2. Share your company’s unique viewpoints and stories.
While social media won’t replace face-to-face interactions at your business, you have many opportunities to share your company’s story with prospective and current customers before that first visit.
Think about what makes your company’s services or products special and how you can share that online in a way that can educate, inspire, or intrigue your reader. Is your signature dish based on a multi-generational recipe? Or do you have tips for DIY stain removal that are fail-proof?
Once you’ve posted your content, make sure to check on how it’s performing. Are people liking, commenting on, or sharing it? Learning about what your audience likes and dislikes can guide future content and how your company represents itself.
3. Monitor online conversations and find company mentions.
Social monitoring can help you find customers looking for help or talking about your company.
You can search Twitter for keywords that are related to your product or service. If you run a local business, you’ll really like advanced Twitter search, which enables you to search for public posts near you. It can also help you find posts that mention your business’ name (‘My Restaurant’) without using your business’ Twitter username (‘@myrestaurant’). And both versions of Twitter search will work even if you don’t have a Twitter account.
You can also search Facebook for mentions of your company or non-branded products, but you’ll only see posts that are publicly shared. Most Facebook posts are shared with friends only, so you may not see as many on this channel.
4. Track your business’ reviews and check-ins.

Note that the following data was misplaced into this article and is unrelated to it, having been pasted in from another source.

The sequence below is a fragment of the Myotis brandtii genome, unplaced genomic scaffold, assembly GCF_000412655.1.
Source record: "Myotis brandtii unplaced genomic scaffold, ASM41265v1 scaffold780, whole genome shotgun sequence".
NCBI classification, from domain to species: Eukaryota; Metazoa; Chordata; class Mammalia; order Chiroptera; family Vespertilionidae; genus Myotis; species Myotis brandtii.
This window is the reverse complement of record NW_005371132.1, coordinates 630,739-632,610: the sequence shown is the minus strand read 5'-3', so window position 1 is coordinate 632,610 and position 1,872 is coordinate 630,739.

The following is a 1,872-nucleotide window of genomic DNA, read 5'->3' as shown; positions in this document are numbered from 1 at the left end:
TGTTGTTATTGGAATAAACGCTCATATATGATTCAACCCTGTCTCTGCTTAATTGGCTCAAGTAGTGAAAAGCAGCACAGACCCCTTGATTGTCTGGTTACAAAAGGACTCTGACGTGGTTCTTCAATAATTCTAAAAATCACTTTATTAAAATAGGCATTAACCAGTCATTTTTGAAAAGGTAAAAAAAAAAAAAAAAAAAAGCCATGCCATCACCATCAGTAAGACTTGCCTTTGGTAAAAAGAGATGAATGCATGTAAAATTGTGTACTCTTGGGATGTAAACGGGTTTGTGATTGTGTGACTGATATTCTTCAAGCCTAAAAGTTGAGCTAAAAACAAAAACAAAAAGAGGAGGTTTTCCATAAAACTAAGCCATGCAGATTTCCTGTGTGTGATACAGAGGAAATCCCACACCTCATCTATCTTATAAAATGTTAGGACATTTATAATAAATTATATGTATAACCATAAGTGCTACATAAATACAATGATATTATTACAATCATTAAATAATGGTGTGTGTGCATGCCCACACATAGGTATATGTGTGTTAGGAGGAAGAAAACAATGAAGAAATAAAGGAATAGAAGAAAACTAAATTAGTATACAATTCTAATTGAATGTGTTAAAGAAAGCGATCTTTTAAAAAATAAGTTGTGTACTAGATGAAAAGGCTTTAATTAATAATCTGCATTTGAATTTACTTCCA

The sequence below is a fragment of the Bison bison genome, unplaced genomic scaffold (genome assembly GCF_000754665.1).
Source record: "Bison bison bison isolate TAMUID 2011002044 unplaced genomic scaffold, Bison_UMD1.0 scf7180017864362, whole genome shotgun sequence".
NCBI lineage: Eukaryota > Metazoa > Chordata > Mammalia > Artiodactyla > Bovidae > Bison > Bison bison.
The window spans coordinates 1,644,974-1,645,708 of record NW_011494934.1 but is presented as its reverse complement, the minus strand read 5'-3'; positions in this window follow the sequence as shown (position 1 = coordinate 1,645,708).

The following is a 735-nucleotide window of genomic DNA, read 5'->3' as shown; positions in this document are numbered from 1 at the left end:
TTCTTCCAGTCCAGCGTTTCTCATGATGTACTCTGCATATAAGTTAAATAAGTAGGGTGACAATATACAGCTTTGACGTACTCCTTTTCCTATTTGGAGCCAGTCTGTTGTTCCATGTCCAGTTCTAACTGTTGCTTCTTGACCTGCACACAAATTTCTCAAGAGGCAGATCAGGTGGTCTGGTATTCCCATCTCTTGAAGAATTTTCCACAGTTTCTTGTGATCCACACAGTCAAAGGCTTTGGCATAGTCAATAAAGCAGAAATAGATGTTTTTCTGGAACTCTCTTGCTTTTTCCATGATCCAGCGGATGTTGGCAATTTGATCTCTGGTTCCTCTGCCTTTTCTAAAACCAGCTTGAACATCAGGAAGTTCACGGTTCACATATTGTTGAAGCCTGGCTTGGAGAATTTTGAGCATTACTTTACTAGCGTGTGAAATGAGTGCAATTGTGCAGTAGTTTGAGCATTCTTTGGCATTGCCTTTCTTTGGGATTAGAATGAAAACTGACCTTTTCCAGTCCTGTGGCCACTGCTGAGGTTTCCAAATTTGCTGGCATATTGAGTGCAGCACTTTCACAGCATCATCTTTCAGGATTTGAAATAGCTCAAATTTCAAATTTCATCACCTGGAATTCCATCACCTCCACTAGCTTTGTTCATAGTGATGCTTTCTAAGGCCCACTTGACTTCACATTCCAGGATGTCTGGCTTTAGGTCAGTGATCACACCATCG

Set aside some time to check your company’s Yelp, Foursquare, and Google Places reviews and tips on a regular basis. While you can’t delete reviews, even if you disagree with the content, you can always publicly respond to a Yelp or Google Places review. In addition to a public response, you may also want to reach out to the reviewer via private message.
5. Learn from customers’ opinions and improve your services and business.
Use the information that you’ve gleaned from social media monitoring and business reviews to improve or change aspects of your business — at your discretion, of course. While rushing into major changes should be avoided, social media feedback can provide a different point of view that you’re missing.
You may want to get more information about customers’ perspectives by reaching out to them directly. Remember, though, that the best social media conversations — especially if the author did not directly notify you by including your username — should be similar to a face-to-face conversation. Be polite and courteous; build a relationship before jumping right into selling or promoting your product, especially if you’re responding to a criticism.
Are you using social media in your small business?
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